These Frequently Asked Questions were invented and answered in Fall 2020 and are current to that time. If you have questions that you think would be helpful for us to add to this list, we encourage you to e-mail us suggestions.

General Questions for Visitors, Interns, and Work-Exchangers

  • What do I need to bring with me for my visit?

Your toothbrush.  Prescription medication, if you require it.  $75.  A pair of shoes with which you could walk through a raspberry- and poison ivy-infested field.  We might have a flashlight for you, but you’re best off bringing your own flashlight and batteries.

You can use ours, but if you prefer yours, you could bring:  Your own tent and/or bedding.  Clothes.  Shampoo, toothpaste, bug repellent, sunscreen, and the like.   A water bottle.  Musical instruments.

Don’t bring weapons, illegal drugs, or your own laundry detergent (unless it’s biodegradable).

  • What is the labor system at Acorn?

 Members are expected to work a minimum of 42 hours per week (with exceptions for children, individuals with disabilities, and older members). Visitors are expected to work 24 hours of work a week. Many members may work more or less than the 42 hours a week.  

Many things are considered labor and anything is up for discussion.

  • Isn’t there someone who’s in charge, like a leader or something? Is this a Cult?

No there is no leader or owner, we collectively own the land. We do not meet any of the criteria of what constitutes a cult. In fact in many ways we are less cult-like than many for-profit institutions, because of how much individual freedom is valued, and our non-hierarchal nature. We do hold collective values, however we are always debating how to put these values in praxis. See our values statement for more. 

  • Are people in charge of certain areas?

Only in the most informal sense. There are people who know more about certain things.  There are people who have been here longer than others and know how we do certain things.  There are people who like doing certain things more than others.  There are people who consistently do the same things every day.  We do not have “area managers” like Twin Oaks, who are officially in charge of a work area.

  • What food is available at Acorn?

Some of our meals have some type of meat in them (even if it’s just beef or chicken stock), but there are always vegetarian options available.  If the cook is aware of vegans on the farm, there will be vegan options.  Talk to us if you have food allergies before scheduling a visit.

Most of our eggs come from our own laying flock, but when we are short on layers/high on residents, we buy organic eggs.  UNFI sends a refrigerated truck to our neighbors at Twin Oaks every other week, and our share contains organic dairy products as well as bulk grains, honey, salt, sugar, non-dairy milk substitutes, herbs and spices.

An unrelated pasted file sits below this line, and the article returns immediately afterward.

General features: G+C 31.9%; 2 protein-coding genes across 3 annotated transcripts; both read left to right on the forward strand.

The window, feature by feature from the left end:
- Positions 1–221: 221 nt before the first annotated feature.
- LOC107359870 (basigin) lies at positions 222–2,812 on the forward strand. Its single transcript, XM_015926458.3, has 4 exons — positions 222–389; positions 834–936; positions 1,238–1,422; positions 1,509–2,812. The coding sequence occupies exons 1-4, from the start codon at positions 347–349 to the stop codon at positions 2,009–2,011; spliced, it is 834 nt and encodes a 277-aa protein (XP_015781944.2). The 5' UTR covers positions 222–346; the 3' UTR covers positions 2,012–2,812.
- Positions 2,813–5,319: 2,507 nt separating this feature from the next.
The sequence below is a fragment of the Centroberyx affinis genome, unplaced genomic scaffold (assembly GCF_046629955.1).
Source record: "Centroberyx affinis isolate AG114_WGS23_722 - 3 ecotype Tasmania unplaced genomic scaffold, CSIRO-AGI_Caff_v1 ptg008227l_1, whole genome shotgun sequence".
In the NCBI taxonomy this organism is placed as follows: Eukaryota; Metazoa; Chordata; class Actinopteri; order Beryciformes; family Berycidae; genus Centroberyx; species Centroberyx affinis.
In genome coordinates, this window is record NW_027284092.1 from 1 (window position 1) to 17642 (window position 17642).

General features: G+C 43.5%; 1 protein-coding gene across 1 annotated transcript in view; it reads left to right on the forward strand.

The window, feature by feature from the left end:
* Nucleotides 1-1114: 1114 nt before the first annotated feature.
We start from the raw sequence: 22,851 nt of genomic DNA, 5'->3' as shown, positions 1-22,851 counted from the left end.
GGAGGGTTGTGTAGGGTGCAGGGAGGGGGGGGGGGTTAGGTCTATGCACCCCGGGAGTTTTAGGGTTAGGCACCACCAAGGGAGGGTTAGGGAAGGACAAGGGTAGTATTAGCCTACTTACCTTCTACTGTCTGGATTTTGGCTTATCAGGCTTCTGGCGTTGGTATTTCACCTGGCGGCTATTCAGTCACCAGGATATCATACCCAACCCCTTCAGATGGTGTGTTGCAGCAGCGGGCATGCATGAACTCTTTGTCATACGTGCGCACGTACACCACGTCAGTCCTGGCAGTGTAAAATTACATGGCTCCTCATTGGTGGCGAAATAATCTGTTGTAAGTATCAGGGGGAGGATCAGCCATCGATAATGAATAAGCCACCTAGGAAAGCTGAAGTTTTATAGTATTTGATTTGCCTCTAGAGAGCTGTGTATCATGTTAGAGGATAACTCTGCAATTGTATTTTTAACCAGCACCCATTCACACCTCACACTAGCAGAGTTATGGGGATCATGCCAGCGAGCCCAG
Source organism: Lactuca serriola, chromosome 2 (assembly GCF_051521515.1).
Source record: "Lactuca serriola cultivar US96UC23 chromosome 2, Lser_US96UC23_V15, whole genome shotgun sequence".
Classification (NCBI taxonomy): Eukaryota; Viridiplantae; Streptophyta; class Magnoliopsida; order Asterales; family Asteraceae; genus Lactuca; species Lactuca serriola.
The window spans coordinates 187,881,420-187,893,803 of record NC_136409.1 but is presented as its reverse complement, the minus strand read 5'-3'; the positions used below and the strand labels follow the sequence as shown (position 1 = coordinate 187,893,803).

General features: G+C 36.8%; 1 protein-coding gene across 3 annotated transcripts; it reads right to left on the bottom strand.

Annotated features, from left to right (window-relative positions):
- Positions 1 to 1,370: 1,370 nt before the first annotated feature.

We grow a lot of our own vegetables and process  them into a variety of things like pickles, coleslaw, kimchi, preserves, etc.  Members have been known to produce wine, mead, and beer.

Members have agreed not to buy factory-farmed meat with Acorn money.  We buy free-range, grass-fed beef from local farmers.  Sometimes we raise our own chickens for meat.  Meat that is non-organic (meat that we got for free) is labelled when served at meals.

  • Where do you get free food? 

We have friends who are in charge of rotating stock in warehouses.  Most grocery stores and the like throw away massive amounts of food that hasn’t gone bad yet when they get a new food shipment in.  Instead, we get to put this food into our cargo van and take it home.

  • Can Acorn handle my food allergies or dietary restrictions?

Yes.  The cooks will likely be able to work with you.  

  • Do you have access to computers and other technology?

There are twelve or fifteen desktop computers in different buildings and a handful of functional laptops, all of such are free for anyone to use (although people working in the business have the prerogative to kick people off office computers if they’re playing Facebook) and wifi in all of the residences. The internet can be slow with all these people using it. There is a projector for watching movies in the upstairs Heartwood living room. Anyone can bring their own laptops or other devices.

  • What about pets?

Our most recently agreed-upon pet policy includes five member cats, two member dogs, and the possibility of up to two well-behaved, leashed “guest dogs” for temporary visits. Guests must ask the community before bringing a dog. There is no limitation on members owning small, caged pets. 

If you want to bring your dog for a work-trade or internship, we’re going to ask:  What will you do if your dog doesn’t get along with our dogs or tries to eat our chickens or free-range baby goats?  If the dog has never interacted with livestock, and you don’t have the ability to remove the dog from the property and house it elsewhere, we will refuse to let your dog visit.  We are most comfortable approving guest dogs if we can meet them for brief visits before approving longer visits.

  • Are you associated with the Association of Community Organizations for Reform Now (ACORN)?


  • Do you have any poisonous or dangerous animals in your area?

Copperhead snakes, black widow spiders, and brown recluse spiders are our poisonous outdoor friends.  Ask and we will help you learn to identify them.  We also have ticks, including deer ticks which could carry Lyme disease.  Acorn Community is also home to  poison ivy. Its important to take tick bites seriously and to check for them frequently.